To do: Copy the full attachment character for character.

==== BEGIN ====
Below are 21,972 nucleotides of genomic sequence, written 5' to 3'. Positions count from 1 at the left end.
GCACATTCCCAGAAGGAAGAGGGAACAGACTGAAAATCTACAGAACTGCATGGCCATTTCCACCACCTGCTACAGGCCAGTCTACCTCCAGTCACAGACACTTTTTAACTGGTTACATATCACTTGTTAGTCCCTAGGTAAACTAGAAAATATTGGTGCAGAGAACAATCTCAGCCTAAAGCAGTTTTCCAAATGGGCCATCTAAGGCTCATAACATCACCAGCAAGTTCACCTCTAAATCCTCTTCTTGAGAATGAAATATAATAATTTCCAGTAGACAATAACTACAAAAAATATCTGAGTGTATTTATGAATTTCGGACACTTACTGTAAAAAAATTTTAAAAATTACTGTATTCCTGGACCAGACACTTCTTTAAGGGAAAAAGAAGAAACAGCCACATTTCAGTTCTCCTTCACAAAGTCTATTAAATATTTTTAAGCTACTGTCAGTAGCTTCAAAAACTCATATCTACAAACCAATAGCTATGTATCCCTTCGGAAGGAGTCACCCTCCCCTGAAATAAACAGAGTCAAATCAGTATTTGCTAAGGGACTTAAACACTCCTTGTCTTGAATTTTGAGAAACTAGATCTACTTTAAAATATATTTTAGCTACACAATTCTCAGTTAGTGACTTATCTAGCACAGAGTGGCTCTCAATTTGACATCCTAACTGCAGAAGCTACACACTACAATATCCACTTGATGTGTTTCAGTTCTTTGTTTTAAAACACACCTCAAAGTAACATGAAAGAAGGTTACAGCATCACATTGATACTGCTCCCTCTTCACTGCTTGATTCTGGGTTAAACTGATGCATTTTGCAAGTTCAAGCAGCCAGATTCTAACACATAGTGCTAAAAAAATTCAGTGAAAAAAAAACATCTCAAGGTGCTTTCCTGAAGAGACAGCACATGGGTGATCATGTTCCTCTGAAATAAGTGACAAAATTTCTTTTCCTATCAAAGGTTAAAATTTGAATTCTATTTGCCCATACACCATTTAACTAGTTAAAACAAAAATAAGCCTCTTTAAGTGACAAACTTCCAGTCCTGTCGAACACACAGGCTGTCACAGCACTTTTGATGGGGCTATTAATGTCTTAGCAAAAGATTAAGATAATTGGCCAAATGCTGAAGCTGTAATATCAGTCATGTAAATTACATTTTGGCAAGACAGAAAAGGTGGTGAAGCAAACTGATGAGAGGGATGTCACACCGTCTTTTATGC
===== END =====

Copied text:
Below are 21,972 nucleotides of genomic sequence, written 5' to 3'. Positions count from 1 at the left end.
GCACATTCCCAGAAGGAAGAGGGAACAGACTGAAAATCTACAGAACTGCATGGCCATTTCCACCACCTGCTACAGGCCAGTCTACCTCCAGTCACAGACACTTTTTAACTGGTTACATATCACTTGTTAGTCCCTAGGTAAACTAGAAAATATTGGTGCAGAGAACAATCTCAGCCTAAAGCAGTTTTCCAAATGGGCCATCTAAGGCTCATAACATCACCAGCAAGTTCACCTCTAAATCCTCTTCTTGAGAATGAAATATAATAATTTCCAGTAGACAATAACTACAAAAAATATCTGAGTGTATTTATGAATTTCGGACACTTACTGTAAAAAAATTTTAAAAATTACTGTATTCCTGGACCAGACACTTCTTTAAGGGAAAAAGAAGAAACAGCCACATTTCAGTTCTCCTTCACAAAGTCTATTAAATATTTTTAAGCTACTGTCAGTAGCTTCAAAAACTCATATCTACAAACCAATAGCTATGTATCCCTTCGGAAGGAGTCACCCTCCCCTGAAATAAACAGAGTCAAATCAGTATTTGCTAAGGGACTTAAACACTCCTTGTCTTGAATTTTGAGAAACTAGATCTACTTTAAAATATATTTTAGCTACACAATTCTCAGTTAGTGACTTATCTAGCACAGAGTGGCTCTCAATTTGACATCCTAACTGCAGAAGCTACACACTACAATATCCACTTGATGTGTTTCAGTTCTTTGTTTTAAAACACACCTCAAAGTAACATGAAAGAAGGTTACAGCATCACATTGATACTGCTCCCTCTTCACTGCTTGATTCTGGGTTAAACTGATGCATTTTGCAAGTTCAAGCAGCCAGATTCTAACACATAGTGCTAAAAAAATTCAGTGAAAAAAAAACATCTCAAGGTGCTTTCCTGAAGAGACAGCACATGGGTGATCATGTTCCTCTGAAATAAGTGACAAAATTTCTTTTCCTATCAAAGGTTAAAATTTGAATTCTATTTGCCCATACACCATTTAACTAGTTAAAACAAAAATAAGCCTCTTTAAGTGACAAACTTCCAGTCCTGTCGAACACACAGGCTGTCACAGCACTTTTGATGGGGCTATTAATGTCTTAGCAAAAGATTAAGATAATTGGCCAAATGCTGAAGCTGTAATATCAGTCATGTAAATTACATTTTGGCAAGACAGAAAAGGTGGTGAAGCAAACTGATGAGAGGGATGTCACACCGTCTTTTATGC